So what? You might be thinking. Well the fact of the matter is that she's not really a singer - well at least not until now.
And some are not sure that Laurent really is, even after the release of her debut album on May 2.
Mélanie Laurent (screenshot from clip En t'attendant)
The 28-year-old is an accomplished actress and already has one César (the French equivalent of an Oscar) under her belt as most promising actress in the excellent 2006 film Je vais bien, ne t'en fais pas.
Since then Hollywood has sat up and taken notice and she secured the role of Shosanna Dreyfus in Quentin Tarantino's 2009 film Inglourious Basterds.
Laurent has also written and directed films; one of them, De moins en moins, was nominated for Best short film at the 2008 Cannes film festival, which brings us full circle as she'll be maîtresse de cérémonie at both the opening and closing of this year's cinematographic extravaganza on the French Riviera.
Somehow, somewhere along the way, Laurent has also managed to pack in recording her debut album En t'attendant.
The two-year project with the Irish musician Damien Rice resulted in what Laurent calls, "The fulfilment of a childhood dream."
"I didn't wake up one morning and think 'Hey I think I could be a singer'," she says.
And that's probably just as well because the impression you could have of some French actresses throughout the years is that they have had exactly that thought.
The list of those who've had a stab at treating the rest of us to their vocal cords includes (among many, many others) Catherine Deneuve, Brigitte Bardot, Isabelle Adjani, Jeanne Moreau, Sandrine Kiberlain, Charlotte Gainsbourg and Vanessa Paradis.
Some, such as Gainsbourg and Paradis, have made the transition back and forth without any problem.
Others - well perhaps it would have been better had they stuck to their day job.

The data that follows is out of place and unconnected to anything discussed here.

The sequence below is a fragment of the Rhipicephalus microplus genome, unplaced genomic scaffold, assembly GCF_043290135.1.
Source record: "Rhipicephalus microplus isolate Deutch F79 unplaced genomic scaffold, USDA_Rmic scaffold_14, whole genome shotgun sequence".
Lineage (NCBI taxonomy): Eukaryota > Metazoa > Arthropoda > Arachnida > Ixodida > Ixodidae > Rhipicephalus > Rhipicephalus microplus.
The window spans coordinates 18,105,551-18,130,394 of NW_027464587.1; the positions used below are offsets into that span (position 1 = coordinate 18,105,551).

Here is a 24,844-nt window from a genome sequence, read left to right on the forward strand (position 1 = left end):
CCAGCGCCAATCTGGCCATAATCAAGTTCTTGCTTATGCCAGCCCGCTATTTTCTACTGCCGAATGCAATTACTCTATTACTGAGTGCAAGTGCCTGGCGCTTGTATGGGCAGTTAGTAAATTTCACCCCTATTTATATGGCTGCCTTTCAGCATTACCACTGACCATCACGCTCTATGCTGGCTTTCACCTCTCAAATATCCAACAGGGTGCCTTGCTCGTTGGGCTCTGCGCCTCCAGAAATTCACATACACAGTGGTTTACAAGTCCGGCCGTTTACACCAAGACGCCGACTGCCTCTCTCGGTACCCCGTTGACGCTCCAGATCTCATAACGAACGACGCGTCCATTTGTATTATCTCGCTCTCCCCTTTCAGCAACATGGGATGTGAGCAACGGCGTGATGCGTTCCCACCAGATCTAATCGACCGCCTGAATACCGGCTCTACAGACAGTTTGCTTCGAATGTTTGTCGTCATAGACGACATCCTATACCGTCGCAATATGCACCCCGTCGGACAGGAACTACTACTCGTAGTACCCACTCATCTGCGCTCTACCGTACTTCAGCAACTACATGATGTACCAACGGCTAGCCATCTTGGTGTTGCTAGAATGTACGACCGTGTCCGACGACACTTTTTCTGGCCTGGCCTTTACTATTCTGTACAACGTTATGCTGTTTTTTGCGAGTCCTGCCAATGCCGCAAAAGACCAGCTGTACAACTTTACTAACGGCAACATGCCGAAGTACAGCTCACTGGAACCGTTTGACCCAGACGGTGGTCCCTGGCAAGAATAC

So which camp does Laurent belong to?
Well reviews for her album have been mixed.
There has been praise for Rice's arrangements and the strength of his voice (on two duets) but doubts cast on the quality of Laurent's and her ability to deliver.
"The album is beautifully made...and often seductive," says Radio France Internationale.
"But Laurent needs to impose her personality more in her voice."
And that's a point of view picked up by Frederic Le Rouzo writing for the French website Le Post.
He applauds Laurent's approach describing it as "simple and modest" but at the same time the impression the listener has, "is of a flat voice, banal...one which does not transmit emotion or make us dream."
"One can only wish her a continued acting career in which she will easily find success," he concludes.
Laurent hasn't taken such criticism well and reacted angrily in an interview with the regional daily Le Berry républicain during Le Printemps de Bourges.
She was appearing at the music festival shortly before the release of her album..
Laurent lashed out at journalists saying that they seemed only too willing to criticise and that it didn't seem to matter someone in the public eye said or did, there were those only too willing to find something disparaging to say.
You can judge for yourselves by listening to the title track of the album.
And cast an eye over the comments from those who really count - potential fans.
Some are enthusiastic but other are far from being gentle with the suggestion that the last thing France needs is "another Carla Bruni-Sarkozy" soundalike.
Ooh. That's a little below the belt.